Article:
Many of you have already heard the story about the human who beat the IRS and was able to claim most of her expenses for rescuing and taking care of stray and feral cats for a rescue organization. This was a huge win for the rescue community, and validates all the hard work that so many of you do to help kitties in need. But my human, who is a stickler for details, wants me to make sure everyone knows what they can and cannot do, so that next year at tax time, you rescuers have everything that you need. (And Angel and Isabella’s human, if you want to chime in on this, please do! You work in this field an my human doesn’t.)
The basic story goes like this: back in 2004, a family lawyer and cat rescuer named Jan Van Dusen claimed a $12,068 deduction on her tax return for expenses incurred while fostering cats for a group called Fix Our Ferals. The IRS denied her deduction and claimed this was a personal expense, not a charitable one. But Van Dusen fought them, and in the end, won most — but not all — the deductions. I’ll itemize briefly so you can see what she did and did not do right.
- Van Dusen volunteered for a qualifying 501(c)3 charity. In fact she volunteered for several. How do you know if the group you volunteer for qualifies? Usually, they advertise this fact far and wide, announcing it on their website, Facebook page, and anywhere else they can. In addition they will have an ID number. You can also ask them.
- She kept some, but not all records. The Tax Court was able to look at Van Dusen’s credit card statements, veterinary records, checkbook register and other papers to itemize her expenses. It would have been even better if she had kept actual receipts and taken notes. Whenever my human has a deductible expense, she takes the receipt and writes the purpose for the expense on it. Or at least she tries to do that as often as she can remember!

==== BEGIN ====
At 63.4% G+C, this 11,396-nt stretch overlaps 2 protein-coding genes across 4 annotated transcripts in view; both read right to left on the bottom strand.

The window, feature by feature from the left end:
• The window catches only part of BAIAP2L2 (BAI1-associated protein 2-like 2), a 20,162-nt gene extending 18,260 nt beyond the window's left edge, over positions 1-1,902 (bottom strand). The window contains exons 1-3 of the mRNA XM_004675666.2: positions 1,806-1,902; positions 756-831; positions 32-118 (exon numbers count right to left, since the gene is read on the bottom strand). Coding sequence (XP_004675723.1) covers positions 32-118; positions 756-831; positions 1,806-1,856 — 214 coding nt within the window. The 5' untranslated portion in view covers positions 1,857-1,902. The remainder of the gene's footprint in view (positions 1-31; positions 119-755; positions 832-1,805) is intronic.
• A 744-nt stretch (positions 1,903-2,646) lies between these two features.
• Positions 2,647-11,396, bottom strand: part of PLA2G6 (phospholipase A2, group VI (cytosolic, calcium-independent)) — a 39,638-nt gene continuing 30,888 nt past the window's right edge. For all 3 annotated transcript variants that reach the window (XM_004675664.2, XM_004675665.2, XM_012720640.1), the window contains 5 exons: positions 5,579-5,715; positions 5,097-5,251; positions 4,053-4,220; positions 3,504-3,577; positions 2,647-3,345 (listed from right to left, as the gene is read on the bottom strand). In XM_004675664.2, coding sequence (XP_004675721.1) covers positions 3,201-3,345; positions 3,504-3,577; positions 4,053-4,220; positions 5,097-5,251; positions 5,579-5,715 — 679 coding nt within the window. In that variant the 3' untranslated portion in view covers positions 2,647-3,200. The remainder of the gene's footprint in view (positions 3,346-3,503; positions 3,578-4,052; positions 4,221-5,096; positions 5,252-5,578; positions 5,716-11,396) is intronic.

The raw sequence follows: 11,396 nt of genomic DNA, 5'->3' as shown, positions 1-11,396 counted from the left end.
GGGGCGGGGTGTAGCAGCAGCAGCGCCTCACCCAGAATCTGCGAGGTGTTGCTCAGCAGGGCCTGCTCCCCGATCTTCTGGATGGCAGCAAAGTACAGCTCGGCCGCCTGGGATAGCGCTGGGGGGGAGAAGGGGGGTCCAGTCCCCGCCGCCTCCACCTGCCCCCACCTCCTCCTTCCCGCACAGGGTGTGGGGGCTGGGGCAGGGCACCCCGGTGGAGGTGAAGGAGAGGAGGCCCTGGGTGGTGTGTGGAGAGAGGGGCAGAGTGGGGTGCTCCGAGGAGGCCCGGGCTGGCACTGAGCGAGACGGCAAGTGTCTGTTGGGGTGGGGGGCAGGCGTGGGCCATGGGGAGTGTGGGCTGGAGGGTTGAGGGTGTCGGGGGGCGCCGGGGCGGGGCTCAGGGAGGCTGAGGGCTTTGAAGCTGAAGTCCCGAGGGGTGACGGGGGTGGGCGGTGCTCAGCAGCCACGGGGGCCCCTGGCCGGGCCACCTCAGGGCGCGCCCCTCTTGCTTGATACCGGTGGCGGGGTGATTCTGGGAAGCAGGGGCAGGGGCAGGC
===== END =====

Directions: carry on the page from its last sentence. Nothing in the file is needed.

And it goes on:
- She did not get a letter from the rescue for expenses that were over $250, and this cost her! If you are spending a lot of money for any reason — like if a foster cat gets sick or you are taking care of a bunch of cats and are dropping a big wad of cash at the pet store or Costco — you need to get a letter from the charity acknowledging that this expense was for their benefit. Ideally you should get the letter right away, but in any case, you should have it before you file your tax return for that year.
- She was denied expenses that she could not prove were solely for the rescue cats benefit. These were things like Costco membership, a wet/dry vac, bar association dues and the like. Do any of these things look like they would directly go to help rescue cats, or is it more likely to help them indirectly, while helping yourself too? As a cat, I see this as a matter of common sense. Deduct items that help cats only. If it’s a gray area, or if it is clearly benefitting you as much as it is them, then don’t try to claim it as a deduction.
I hope this is helpful to you rescue humans out there! I want to see you save money at tax time so you are able to help more kitties! Now I have a surprise for you: comment below and tell me about your favorite small cat rescue — not a Humane Society or one of the big groups that throws huge donation events and has dozens of volunteers and a dedicated staff. I’m talking about a small rescue that only has a few people helping kitties, but has still managed to get their 501(c)3 status. My human will count up the ones mentioned in the comments up until 11:59 PM Pacific Time on the date of this post, June 14, and randomly pick one for a donation of $20. I told her that is what I am charging to write about taxes instead of something fun, like catching moths or watching Bird TV.
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